Asking customers to pay to join a special group of preferred patrons can increase your revenue, encourage customers to buy new products and services from you, and provide a healthy boost to your cash flow. Just ask Jeff Bezos, the founder of Amazon.com and chief architect behind Amazon Prime. In exchange for $79 a year, Amazon Prime customers get:
- Free two-day shipping on millions of items
- Unlimited streaming videos and TV shows
- 350,000 books to borrow for free.
It’s a compelling offer and it’s the reason why, according to TIME Magazine, more than 10 million people have signed up. If you do the math, you’ll see that makes Prime an almost billion-dollar business for Amazon. And like most programs, members pay up front, giving Amazon a big injection of cash on an annual basis.
But what is even more interesting is the effect of being a member of Prime on the buying behavior of the average Amazon customer. Prime customers pay their $79 up front and therefore are eager to ‘get their money back’ by purchasing a bigger and broader array of products from Amazon. With free shipping and a $79 investment to recover, Prime customers go well beyond buying books from Amazon and now get everything from tires to turtlenecks from the e-tailer. According to TIME, the average Prime customer now spends $1,224 per year with Amazon vs. the average non-Prime customer who spends just $505. In other words, Prime customers spend almost three times more per year than non-members.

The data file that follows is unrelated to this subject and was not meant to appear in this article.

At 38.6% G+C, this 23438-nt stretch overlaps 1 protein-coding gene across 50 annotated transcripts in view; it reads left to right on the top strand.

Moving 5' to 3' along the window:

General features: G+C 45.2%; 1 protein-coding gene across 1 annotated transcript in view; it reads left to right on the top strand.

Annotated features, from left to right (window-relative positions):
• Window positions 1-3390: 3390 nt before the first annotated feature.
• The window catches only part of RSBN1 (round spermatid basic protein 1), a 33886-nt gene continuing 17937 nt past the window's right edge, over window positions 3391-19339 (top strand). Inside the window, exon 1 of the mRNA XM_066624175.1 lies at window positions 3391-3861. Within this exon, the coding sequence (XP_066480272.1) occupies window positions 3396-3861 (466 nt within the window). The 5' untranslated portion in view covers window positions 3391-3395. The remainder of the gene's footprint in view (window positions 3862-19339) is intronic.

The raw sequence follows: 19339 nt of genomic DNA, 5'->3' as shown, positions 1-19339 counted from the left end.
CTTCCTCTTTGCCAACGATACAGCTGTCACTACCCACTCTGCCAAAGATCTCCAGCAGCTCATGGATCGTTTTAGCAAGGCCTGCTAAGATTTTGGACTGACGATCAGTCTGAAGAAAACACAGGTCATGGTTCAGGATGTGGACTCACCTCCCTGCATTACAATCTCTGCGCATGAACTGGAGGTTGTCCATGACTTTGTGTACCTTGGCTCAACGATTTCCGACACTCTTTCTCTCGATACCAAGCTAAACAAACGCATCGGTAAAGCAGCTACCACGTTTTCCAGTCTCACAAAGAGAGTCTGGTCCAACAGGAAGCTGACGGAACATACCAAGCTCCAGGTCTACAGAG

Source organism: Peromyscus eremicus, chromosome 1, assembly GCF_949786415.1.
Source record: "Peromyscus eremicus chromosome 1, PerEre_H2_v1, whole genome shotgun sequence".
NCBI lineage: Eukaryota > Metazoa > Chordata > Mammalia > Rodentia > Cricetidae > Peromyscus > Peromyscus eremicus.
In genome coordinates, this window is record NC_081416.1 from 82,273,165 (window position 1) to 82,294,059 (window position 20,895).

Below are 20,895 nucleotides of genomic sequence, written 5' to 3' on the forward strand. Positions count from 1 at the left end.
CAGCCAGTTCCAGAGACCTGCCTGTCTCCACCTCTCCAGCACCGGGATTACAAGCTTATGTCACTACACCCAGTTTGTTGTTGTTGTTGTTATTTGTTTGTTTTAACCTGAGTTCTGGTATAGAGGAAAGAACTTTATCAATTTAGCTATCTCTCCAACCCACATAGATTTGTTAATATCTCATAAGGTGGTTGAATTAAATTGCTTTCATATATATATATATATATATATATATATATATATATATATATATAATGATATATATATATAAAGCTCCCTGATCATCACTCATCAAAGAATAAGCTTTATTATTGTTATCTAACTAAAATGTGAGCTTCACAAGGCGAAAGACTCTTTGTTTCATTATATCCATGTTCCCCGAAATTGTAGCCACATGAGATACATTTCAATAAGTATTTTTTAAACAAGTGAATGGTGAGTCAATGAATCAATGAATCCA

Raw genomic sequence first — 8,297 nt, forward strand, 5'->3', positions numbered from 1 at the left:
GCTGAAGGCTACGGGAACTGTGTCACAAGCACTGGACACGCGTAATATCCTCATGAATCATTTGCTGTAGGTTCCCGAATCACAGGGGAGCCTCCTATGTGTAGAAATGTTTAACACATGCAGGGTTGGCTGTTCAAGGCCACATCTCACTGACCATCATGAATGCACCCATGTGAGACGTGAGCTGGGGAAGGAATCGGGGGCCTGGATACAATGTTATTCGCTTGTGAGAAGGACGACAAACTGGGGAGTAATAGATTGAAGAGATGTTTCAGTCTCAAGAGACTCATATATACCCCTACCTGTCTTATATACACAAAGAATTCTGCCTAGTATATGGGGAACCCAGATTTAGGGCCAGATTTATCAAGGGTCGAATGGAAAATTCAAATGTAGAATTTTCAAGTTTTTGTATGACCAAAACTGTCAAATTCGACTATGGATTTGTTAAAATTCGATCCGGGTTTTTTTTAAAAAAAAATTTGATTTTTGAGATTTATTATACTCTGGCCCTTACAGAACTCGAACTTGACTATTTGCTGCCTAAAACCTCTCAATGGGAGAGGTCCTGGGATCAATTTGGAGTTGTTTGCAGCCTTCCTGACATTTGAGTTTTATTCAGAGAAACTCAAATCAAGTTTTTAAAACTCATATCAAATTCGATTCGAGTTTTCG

Most businesses have some sort of loyalty program (Buy nine sandwiches and the tenth is on us! or Get five haircuts and the sixth is free!). The difference with Amazon Prime is they are charging customers to sign up for their special club and that changes their buying behavior: they want to recover their membership fee.
Amazon did not invent the pay-to-join-our-club business model. Private members clubs have been doing it for years. Joining an elite golf club requires an initiation fee of tens of thousands of dollars, which then acts as a barrier to ever leaving. But as with Amazon Prime customers, becoming a member also changes a member’s buying behavior regarding other items. When compared to someone playing 18 holes of golf at a public course, the average golf club member is much more likely to buy balls from the shop, lessons from the pro, and dinner from the dining room.
The “AMC Stubs” loyalty program offered by AMC Theatres charges moviegoers to join their club. In return, customers get free size upgrades on popcorn and drink orders, and $10 worth of Stubs rewards to spend on anything in the theatre for every $100 spent. AMC’s best customers become even better customers by going to the movies more frequently, and filling up with goodies while they’re there.
Look at the spending patterns of people who pay a premium to join a credit card company’s loyalty program: customers who pay upfront for a premium card charge more goods and services to their card than people using a freebie card.
Getting your customers to pay to join your elite customer club will require you to design an offer as compelling as the offers made by Amazon Prime and AMC Stubs. But if you build it right, the club itself will turn a profit, provide a quick boost to your cash flow and create a legion of sticky customers who spend more because they paid to become a member.